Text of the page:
In 1803, another Benjamin was hired as surveyor by the President of the United States. It was Benjamin Henry Latrobe, born near Leeds, England in 1764. Latrobe was educated in England and Germany, and then well-trained on-the-job in both architecture and engineering. He emigrated to the United States in 1796. He had just completed his first major project, the Philadelphia Waterworks, when President Thomas Jefferson appointed him “Surveyor of the Public Buildings” in 1803. Latrobe immediately began re-designing the Capitol building at Washington, which was plagued with problems after the initial work by self-taught architect William Thornton. Latrobe also helped to shape the city of Washington by serving as the first engineer of the Washington Canal, as the engineer of the Washington Navy Yard, by contributing to the design and furnishing of the White House, and by surveying the first turnpikes to connect Washington to Maryland and Virginia. When Latrobe completed his work on the Capitol in 1817 it included the House of Representatives (now Statuary Hall), and chambers for the Senate, and the Supreme Court. He gave each an exquisite neo-classical form that is admired by visitors today. Latrobe spent the last three years of his life completing a water system for the rapidly-growing city of New Orleans, where he died of yellow fever in September 1820.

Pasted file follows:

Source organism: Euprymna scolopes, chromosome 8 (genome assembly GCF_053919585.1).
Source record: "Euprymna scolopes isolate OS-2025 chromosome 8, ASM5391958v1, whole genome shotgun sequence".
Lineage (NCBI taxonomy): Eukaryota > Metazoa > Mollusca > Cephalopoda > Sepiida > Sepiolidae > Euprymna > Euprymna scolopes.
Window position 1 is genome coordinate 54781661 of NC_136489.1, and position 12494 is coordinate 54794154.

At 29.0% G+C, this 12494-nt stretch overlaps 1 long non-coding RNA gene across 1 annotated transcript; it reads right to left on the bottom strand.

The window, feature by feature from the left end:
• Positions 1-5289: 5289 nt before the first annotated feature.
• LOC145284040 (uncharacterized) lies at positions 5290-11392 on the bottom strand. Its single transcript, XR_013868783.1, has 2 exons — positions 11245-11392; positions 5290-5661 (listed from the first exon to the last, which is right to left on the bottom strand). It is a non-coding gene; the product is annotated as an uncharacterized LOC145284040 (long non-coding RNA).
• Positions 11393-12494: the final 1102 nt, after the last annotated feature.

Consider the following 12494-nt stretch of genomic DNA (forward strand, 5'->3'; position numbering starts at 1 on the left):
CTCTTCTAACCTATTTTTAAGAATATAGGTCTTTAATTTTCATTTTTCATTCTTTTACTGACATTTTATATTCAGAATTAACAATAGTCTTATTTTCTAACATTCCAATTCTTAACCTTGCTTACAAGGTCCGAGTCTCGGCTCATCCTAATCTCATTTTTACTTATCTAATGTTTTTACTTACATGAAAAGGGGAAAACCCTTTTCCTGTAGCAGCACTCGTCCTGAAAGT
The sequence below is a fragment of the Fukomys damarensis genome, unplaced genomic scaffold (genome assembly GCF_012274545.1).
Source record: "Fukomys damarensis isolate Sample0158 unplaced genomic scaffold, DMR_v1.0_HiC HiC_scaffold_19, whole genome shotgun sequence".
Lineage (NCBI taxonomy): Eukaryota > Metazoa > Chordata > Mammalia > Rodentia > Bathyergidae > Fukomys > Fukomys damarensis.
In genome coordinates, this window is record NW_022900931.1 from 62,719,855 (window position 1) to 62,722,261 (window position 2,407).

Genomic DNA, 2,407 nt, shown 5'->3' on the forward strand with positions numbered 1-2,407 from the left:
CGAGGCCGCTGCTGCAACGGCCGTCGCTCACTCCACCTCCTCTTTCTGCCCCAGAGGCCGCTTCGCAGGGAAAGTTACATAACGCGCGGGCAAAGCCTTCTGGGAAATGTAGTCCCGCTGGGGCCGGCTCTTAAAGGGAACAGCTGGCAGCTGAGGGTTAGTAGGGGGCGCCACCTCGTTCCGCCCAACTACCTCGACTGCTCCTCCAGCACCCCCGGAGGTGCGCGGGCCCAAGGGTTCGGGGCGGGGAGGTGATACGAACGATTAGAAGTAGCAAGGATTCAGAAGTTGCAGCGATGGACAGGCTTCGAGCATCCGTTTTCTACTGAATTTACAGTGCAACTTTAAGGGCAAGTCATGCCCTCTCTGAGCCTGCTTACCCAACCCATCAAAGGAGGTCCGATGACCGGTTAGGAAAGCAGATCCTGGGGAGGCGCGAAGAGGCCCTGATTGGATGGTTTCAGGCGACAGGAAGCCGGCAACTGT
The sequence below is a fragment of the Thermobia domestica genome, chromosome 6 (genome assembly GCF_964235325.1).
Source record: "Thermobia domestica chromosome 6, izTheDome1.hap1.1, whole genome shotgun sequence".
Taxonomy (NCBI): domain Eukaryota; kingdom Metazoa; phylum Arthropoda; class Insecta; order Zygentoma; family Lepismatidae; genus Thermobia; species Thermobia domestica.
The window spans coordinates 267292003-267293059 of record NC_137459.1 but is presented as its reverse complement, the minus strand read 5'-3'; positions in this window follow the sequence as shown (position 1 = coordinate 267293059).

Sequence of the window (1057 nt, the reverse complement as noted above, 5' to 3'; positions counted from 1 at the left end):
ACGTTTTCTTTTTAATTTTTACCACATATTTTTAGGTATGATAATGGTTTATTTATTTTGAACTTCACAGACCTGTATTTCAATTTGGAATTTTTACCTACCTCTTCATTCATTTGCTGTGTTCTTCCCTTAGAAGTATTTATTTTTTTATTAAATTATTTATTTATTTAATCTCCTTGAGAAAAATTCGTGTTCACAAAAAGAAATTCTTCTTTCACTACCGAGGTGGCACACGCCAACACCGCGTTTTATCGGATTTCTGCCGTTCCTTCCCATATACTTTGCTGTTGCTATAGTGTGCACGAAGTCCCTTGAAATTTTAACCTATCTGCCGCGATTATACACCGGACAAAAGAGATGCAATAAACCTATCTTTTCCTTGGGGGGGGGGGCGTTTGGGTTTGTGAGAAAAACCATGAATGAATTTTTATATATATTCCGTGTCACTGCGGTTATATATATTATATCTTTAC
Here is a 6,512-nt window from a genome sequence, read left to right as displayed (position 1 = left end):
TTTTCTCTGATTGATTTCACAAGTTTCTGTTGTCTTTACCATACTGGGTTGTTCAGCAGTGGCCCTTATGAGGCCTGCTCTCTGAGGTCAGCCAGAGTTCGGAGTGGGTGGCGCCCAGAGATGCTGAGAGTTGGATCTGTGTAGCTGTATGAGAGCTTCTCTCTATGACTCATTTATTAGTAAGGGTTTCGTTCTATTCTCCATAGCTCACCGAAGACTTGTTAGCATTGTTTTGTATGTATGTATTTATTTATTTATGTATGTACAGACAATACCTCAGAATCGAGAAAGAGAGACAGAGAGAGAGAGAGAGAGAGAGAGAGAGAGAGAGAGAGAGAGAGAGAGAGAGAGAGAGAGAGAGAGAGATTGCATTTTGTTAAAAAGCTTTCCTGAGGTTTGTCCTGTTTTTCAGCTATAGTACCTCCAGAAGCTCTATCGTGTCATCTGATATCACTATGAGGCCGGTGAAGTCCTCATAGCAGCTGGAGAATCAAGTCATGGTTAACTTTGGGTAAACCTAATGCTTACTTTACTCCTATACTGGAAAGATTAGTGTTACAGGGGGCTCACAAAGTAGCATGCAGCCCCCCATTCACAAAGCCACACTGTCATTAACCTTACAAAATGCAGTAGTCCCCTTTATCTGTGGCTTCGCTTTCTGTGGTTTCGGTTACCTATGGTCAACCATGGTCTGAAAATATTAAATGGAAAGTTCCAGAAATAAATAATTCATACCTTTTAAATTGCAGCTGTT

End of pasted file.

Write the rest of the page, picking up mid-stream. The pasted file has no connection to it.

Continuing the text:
“Benjamin Henry Latrobe: Architect of the Capitol,”


Many countries start from a core that includes the most populous city, such as London in England or Rome in Italy. But the United States proposed a revolutionary idea. As L’Enfant wrote to Washington, the new capital would be a “plan wholly new. No nation perhaps had ever before the opportunity offered them of deliberately deciding on the spot where their capital city should be fixed.”